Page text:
Bloodied Dervish: While staggered, the Foulspawn Mangler gains a +2 bonus to Armour Class and Physical Defence.
|PD 17||HP 40|
Manglers are mobile. In a game like 13th Age which doesn't include quite so much “toy-soldiers on graph paper”, representing their skirmishing nature is a little trickier. The Mangler slips in and out of combat, and it's Corrupt Mobility power allows it to quickly disengage from one opponent and engage another. They should be especially frightening to wizards, sorcerers and other character types who want to stay “at the back” out of danger.
When building the Bone Daggers attack, I assumed that the Mangler would be in a position to attack with combat advantage around 3/4 of the time in a fight. For groups with lots of melee, the combat advantage might put the damage a little high for a 3rd level creature, but I compensated by lowering the hit points slightly.
A grinning, warped warrior in scraps of rusted armour with unnatural cords of muscle twisting and squirming beneath the surface of it's pale skin. It hefts a massive bone blade in both hands. As it charges into the fray it begins an ulluating cry that seems to burrow inside the heads of sane opponents.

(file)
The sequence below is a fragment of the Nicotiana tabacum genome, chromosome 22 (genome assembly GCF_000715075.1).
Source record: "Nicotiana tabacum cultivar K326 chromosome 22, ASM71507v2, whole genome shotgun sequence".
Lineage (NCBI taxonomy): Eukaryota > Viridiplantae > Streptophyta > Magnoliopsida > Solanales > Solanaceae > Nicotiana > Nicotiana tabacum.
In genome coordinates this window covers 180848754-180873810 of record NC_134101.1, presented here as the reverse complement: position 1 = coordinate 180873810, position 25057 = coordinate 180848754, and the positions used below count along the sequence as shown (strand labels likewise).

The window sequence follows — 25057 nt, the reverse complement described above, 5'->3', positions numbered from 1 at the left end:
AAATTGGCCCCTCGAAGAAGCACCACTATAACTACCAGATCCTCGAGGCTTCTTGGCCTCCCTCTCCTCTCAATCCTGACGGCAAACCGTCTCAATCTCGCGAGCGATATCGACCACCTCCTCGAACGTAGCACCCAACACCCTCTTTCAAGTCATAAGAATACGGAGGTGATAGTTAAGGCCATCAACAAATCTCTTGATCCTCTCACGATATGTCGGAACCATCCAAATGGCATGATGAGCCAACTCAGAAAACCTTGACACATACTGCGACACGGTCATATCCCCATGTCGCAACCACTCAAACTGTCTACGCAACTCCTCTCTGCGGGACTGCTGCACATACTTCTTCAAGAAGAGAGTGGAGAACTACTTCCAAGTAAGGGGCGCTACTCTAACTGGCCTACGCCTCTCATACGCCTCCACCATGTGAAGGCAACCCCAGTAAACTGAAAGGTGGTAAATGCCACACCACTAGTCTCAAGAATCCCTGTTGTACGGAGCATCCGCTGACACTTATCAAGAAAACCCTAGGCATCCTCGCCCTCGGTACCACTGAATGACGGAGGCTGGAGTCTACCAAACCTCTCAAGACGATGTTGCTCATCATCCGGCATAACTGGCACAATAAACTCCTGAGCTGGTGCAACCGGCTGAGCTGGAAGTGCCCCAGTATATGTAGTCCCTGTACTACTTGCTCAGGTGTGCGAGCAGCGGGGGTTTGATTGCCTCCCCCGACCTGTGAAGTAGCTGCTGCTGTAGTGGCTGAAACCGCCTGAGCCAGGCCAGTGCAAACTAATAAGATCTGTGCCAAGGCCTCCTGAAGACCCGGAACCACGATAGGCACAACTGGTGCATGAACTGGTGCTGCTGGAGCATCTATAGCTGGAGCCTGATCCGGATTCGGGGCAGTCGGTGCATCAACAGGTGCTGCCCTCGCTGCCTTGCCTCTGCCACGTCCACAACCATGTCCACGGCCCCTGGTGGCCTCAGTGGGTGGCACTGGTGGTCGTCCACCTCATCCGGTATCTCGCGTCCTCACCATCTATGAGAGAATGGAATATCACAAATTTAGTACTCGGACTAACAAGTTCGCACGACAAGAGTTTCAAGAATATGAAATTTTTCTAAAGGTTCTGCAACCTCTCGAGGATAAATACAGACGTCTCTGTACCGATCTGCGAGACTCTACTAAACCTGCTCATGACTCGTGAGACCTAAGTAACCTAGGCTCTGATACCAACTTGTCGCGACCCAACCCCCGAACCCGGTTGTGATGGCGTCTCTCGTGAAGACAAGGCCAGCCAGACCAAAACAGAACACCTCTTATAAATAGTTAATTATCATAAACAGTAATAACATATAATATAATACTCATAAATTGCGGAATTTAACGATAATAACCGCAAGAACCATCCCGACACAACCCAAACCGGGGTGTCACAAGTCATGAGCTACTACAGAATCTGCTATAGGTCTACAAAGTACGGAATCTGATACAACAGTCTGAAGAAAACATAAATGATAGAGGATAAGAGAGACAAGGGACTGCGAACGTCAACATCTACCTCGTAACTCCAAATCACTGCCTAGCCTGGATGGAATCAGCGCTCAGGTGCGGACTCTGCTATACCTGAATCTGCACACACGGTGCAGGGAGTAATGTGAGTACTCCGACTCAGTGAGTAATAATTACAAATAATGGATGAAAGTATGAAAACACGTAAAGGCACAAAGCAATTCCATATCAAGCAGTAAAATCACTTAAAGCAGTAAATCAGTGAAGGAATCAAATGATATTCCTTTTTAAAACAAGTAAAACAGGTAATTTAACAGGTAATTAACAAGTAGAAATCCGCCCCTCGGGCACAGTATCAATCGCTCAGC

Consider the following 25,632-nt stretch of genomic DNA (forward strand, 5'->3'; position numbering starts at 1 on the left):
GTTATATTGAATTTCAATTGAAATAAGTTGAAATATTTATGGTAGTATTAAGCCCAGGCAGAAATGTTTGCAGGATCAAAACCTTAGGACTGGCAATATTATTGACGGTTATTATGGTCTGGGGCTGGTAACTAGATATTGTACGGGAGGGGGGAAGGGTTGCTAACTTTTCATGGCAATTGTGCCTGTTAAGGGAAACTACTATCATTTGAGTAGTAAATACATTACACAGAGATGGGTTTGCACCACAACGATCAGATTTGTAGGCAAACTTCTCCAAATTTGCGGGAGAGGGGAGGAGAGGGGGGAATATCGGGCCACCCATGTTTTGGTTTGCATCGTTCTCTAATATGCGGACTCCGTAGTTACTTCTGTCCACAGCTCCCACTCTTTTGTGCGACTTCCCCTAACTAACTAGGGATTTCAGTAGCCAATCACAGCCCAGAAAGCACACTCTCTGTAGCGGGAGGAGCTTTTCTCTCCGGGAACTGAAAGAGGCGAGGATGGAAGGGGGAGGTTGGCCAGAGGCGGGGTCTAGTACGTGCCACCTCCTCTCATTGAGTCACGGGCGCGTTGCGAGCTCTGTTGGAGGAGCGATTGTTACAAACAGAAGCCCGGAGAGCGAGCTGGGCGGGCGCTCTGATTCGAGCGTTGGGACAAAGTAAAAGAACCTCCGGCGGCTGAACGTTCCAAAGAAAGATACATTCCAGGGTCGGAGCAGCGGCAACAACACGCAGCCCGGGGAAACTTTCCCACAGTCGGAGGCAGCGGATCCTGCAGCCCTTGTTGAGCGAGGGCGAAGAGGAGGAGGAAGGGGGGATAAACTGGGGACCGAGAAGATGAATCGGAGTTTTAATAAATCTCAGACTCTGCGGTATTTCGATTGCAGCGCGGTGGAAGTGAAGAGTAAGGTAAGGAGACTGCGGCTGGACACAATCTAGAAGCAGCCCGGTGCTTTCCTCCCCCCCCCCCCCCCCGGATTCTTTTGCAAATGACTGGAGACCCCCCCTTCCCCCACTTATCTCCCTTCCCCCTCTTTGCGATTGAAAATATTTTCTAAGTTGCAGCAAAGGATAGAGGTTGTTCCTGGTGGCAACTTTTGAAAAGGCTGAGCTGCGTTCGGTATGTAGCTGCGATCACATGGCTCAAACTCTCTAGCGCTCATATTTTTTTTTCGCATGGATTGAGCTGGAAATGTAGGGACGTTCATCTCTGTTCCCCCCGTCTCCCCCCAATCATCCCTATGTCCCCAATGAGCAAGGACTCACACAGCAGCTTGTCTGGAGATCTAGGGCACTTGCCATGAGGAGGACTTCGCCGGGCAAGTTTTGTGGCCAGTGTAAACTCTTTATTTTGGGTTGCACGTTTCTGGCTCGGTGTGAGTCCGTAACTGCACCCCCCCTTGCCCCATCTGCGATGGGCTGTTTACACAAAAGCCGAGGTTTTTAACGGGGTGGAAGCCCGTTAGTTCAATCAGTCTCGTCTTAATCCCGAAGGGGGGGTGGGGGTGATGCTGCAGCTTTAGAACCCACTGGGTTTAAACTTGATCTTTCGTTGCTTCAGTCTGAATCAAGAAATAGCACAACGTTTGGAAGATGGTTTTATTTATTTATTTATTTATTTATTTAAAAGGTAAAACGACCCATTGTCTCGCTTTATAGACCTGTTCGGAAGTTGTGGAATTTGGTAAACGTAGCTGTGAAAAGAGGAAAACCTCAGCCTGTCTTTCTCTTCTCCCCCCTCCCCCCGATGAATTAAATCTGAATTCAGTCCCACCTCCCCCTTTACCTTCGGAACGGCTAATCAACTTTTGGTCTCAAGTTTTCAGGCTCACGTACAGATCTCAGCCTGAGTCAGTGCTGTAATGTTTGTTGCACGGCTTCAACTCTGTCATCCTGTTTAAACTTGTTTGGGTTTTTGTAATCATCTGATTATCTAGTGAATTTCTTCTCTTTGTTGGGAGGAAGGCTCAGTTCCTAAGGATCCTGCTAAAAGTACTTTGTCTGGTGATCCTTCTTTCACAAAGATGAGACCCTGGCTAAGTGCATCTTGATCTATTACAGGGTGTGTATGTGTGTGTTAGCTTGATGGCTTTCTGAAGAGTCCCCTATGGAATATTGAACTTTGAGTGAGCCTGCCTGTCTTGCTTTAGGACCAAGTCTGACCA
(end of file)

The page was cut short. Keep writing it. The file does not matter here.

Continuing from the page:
M Bone Greatsword - +9 vs. AC, 14 damage
Berserker Charge: The attack instead deals 21 damage on a hit if the Foulspawn Berserker moves before attacking an enemy it was not engaged with at the start of it's turn.
Berserker Aura: Whenever a creature engaged with the Foulspawn Berserker makes a melee attack it must make an average save (11+) or must choose it's target at random from among all potential targets in range. This is considered a fear effect, and abilities such as Fearless that allow someone to resist or ignore fear can be used to counter it.
Mental Feedback: If a Foulspawn Berserker is chosen as the target of an attack against Mental Defence, the attacker and the berserker both take 4 psychic damage before the attack is rolled. It's inside my head! Aaaaah!
|PD 17||HP 54
A Foulspawn Berserker makes it dangerous for enemies to “gang up” on it, encouraging them to fight it one-on-one. I made the berserker aura a Fear effect specifically to give a little extra cool to Paladins fighting them – but you could drop that easily enough.
Perhaps in another life this blasphemous abomination was an ogre or a minotaur. Now it is a mountainous mass of muscle and fat, with crimson skin and glowing yellow eyes.